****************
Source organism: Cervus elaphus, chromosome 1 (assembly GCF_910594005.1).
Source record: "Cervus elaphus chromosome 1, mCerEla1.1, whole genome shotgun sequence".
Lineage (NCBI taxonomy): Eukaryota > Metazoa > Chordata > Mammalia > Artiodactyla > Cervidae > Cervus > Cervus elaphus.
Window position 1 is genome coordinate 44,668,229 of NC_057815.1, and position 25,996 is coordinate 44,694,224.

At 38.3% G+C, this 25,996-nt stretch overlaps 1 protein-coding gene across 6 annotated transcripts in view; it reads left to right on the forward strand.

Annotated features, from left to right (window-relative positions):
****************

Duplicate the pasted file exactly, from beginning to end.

Source organism: Cervus elaphus, chromosome 1 (assembly GCF_910594005.1).
Source record: "Cervus elaphus chromosome 1, mCerEla1.1, whole genome shotgun sequence".
Lineage (NCBI taxonomy): Eukaryota > Metazoa > Chordata > Mammalia > Artiodactyla > Cervidae > Cervus > Cervus elaphus.
Window position 1 is genome coordinate 44,668,229 of NC_057815.1, and position 25,996 is coordinate 44,694,224.

At 38.3% G+C, this 25,996-nt stretch overlaps 1 protein-coding gene across 6 annotated transcripts in view; it reads left to right on the forward strand.

Annotated features, from left to right (window-relative positions):